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Macros in Dylan

Peter J. Wasilko, Esq. writes:
> Apple's Dylan language incorporated a Macro system that
> distinguished between Definition Macros, Statment Macros, and
> Function Macros (which seemed to have distinct hooks in the Dylan
> grammar itself) along with a few other interesting features like a
> provision for intentionally violating hygiene.
> Has anyone on the list made use of those facilities, and if so,
> could they comment on any lessons we might draw from the Dylan
> experience?

As a lower bound, Scott McKay, Eric Kidd, and Johnathon Bachrach all
probably have more experience with Dylan's macros than I do, but
here's my two cents:

Dylan's macros are very similar to Scheme's syntax-rules macro system.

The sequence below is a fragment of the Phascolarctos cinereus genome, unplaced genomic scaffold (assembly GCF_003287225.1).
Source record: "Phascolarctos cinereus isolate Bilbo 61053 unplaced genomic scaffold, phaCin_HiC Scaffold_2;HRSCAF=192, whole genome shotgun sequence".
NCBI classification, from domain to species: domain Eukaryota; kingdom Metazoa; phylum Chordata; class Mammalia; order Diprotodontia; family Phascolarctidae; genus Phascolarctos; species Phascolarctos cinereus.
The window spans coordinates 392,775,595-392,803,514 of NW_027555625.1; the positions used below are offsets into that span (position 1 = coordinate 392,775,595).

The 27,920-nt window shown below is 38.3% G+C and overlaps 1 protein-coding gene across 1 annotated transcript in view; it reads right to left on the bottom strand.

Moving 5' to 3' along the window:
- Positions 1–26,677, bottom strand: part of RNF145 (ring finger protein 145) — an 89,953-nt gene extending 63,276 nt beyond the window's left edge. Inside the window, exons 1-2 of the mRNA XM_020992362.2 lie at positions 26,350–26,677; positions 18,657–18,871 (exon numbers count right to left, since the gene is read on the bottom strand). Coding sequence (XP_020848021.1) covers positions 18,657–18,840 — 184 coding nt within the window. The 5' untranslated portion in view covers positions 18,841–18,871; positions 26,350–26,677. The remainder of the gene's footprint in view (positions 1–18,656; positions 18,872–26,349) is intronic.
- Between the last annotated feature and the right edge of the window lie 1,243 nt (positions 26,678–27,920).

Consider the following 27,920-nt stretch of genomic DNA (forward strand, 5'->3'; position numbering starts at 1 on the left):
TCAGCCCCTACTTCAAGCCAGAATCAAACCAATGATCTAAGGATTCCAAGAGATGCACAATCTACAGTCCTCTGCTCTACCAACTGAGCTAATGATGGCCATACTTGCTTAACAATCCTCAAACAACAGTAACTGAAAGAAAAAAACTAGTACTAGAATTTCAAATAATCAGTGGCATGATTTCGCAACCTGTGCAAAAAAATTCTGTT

That is, you write macros by defining a set of patterns the lexical
syntax is matched against, and then the patterns are rewritten
according to the matching templates. Unsurprisingly, the strengths and
the weaknesses of Dylan's macros are very similar to Scheme's macro

Its great strength is that simple macros are easy to write, and its
great weakness is that complex macros are an exercise in pain, since
it's all but impossible to properly structure a macro. in fact, I
think that this is one of the great weaknesses of most current macro
languages: there's no good way to decompose a macro definition in the
way that regular programs can be.

Neel Krishnaswami